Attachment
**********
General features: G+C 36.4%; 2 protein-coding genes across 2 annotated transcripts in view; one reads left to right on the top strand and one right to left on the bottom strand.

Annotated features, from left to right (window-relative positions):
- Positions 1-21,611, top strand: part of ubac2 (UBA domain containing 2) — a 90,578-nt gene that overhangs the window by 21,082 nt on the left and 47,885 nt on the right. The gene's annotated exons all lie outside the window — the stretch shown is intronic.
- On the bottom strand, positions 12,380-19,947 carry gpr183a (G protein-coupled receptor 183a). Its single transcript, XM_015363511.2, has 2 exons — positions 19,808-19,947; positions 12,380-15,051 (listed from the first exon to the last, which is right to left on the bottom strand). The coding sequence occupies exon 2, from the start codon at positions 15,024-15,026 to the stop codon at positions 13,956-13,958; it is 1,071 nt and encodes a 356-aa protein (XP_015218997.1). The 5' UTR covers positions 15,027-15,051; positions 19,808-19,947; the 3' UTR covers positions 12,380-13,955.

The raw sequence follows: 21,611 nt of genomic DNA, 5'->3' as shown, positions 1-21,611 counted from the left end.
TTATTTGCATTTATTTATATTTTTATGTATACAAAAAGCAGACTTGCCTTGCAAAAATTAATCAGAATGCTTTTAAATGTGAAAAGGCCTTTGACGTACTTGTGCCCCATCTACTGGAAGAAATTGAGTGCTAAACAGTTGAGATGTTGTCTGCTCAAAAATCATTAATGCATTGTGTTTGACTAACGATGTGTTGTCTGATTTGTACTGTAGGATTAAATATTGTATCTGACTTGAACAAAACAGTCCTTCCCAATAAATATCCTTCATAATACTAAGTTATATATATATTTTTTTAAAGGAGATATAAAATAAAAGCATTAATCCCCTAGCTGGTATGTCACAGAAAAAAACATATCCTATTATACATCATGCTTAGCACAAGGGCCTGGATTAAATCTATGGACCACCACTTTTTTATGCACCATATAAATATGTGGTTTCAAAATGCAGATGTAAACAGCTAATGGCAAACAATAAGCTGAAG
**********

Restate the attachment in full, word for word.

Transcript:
General features: G+C 36.4%; 2 protein-coding genes across 2 annotated transcripts in view; one reads left to right on the top strand and one right to left on the bottom strand.

Annotated features, from left to right (window-relative positions):
- Positions 1-21,611, top strand: part of ubac2 (UBA domain containing 2) — a 90,578-nt gene that overhangs the window by 21,082 nt on the left and 47,885 nt on the right. The gene's annotated exons all lie outside the window — the stretch shown is intronic.
- On the bottom strand, positions 12,380-19,947 carry gpr183a (G protein-coupled receptor 183a). Its single transcript, XM_015363511.2, has 2 exons — positions 19,808-19,947; positions 12,380-15,051 (listed from the first exon to the last, which is right to left on the bottom strand). The coding sequence occupies exon 2, from the start codon at positions 15,024-15,026 to the stop codon at positions 13,956-13,958; it is 1,071 nt and encodes a 356-aa protein (XP_015218997.1). The 5' UTR covers positions 15,027-15,051; positions 19,808-19,947; the 3' UTR covers positions 12,380-13,955.

The raw sequence follows: 21,611 nt of genomic DNA, 5'->3' as shown, positions 1-21,611 counted from the left end.
TTATTTGCATTTATTTATATTTTTATGTATACAAAAAGCAGACTTGCCTTGCAAAAATTAATCAGAATGCTTTTAAATGTGAAAAGGCCTTTGACGTACTTGTGCCCCATCTACTGGAAGAAATTGAGTGCTAAACAGTTGAGATGTTGTCTGCTCAAAAATCATTAATGCATTGTGTTTGACTAACGATGTGTTGTCTGATTTGTACTGTAGGATTAAATATTGTATCTGACTTGAACAAAACAGTCCTTCCCAATAAATATCCTTCATAATACTAAGTTATATATATATTTTTTTAAAGGAGATATAAAATAAAAGCATTAATCCCCTAGCTGGTATGTCACAGAAAAAAACATATCCTATTATACATCATGCTTAGCACAAGGGCCTGGATTAAATCTATGGACCACCACTTTTTTATGCACCATATAAATATGTGGTTTCAAAATGCAGATGTAAACAGCTAATGGCAAACAATAAGCTGAAG